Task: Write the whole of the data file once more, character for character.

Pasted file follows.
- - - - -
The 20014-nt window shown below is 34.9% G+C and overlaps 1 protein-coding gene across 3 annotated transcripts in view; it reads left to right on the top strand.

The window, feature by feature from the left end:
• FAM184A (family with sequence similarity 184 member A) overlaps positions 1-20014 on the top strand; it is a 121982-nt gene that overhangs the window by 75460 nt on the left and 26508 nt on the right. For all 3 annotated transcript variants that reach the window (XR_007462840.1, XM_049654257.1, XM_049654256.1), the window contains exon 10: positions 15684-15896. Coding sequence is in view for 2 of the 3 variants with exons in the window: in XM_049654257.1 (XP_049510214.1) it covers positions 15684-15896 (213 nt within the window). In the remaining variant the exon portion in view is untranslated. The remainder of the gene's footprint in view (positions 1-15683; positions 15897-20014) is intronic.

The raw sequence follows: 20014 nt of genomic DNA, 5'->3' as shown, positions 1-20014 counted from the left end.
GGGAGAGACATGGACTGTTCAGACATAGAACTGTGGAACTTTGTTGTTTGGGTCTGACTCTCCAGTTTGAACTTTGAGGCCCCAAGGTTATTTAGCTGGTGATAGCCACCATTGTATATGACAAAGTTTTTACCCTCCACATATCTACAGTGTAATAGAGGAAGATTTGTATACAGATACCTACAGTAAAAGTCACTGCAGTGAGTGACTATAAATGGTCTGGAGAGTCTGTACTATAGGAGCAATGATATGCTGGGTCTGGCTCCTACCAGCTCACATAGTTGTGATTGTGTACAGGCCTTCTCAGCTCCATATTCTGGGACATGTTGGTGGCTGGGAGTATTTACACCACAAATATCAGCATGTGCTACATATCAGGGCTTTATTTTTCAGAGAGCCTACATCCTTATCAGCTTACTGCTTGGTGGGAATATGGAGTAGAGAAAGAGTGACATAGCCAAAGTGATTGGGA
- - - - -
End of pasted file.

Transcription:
The 20014-nt window shown below is 34.9% G+C and overlaps 1 protein-coding gene across 3 annotated transcripts in view; it reads left to right on the top strand.

The window, feature by feature from the left end:
• FAM184A (family with sequence similarity 184 member A) overlaps positions 1-20014 on the top strand; it is a 121982-nt gene that overhangs the window by 75460 nt on the left and 26508 nt on the right. For all 3 annotated transcript variants that reach the window (XR_007462840.1, XM_049654257.1, XM_049654256.1), the window contains exon 10: positions 15684-15896. Coding sequence is in view for 2 of the 3 variants with exons in the window: in XM_049654257.1 (XP_049510214.1) it covers positions 15684-15896 (213 nt within the window). In the remaining variant the exon portion in view is untranslated. The remainder of the gene's footprint in view (positions 1-15683; positions 15897-20014) is intronic.

The raw sequence follows: 20014 nt of genomic DNA, 5'->3' as shown, positions 1-20014 counted from the left end.
GGGAGAGACATGGACTGTTCAGACATAGAACTGTGGAACTTTGTTGTTTGGGTCTGACTCTCCAGTTTGAACTTTGAGGCCCCAAGGTTATTTAGCTGGTGATAGCCACCATTGTATATGACAAAGTTTTTACCCTCCACATATCTACAGTGTAATAGAGGAAGATTTGTATACAGATACCTACAGTAAAAGTCACTGCAGTGAGTGACTATAAATGGTCTGGAGAGTCTGTACTATAGGAGCAATGATATGCTGGGTCTGGCTCCTACCAGCTCACATAGTTGTGATTGTGTACAGGCCTTCTCAGCTCCATATTCTGGGACATGTTGGTGGCTGGGAGTATTTACACCACAAATATCAGCATGTGCTACATATCAGGGCTTTATTTTTCAGAGAGCCTACATCCTTATCAGCTTACTGCTTGGTGGGAATATGGAGTAGAGAAAGAGTGACATAGCCAAAGTGATTGGGA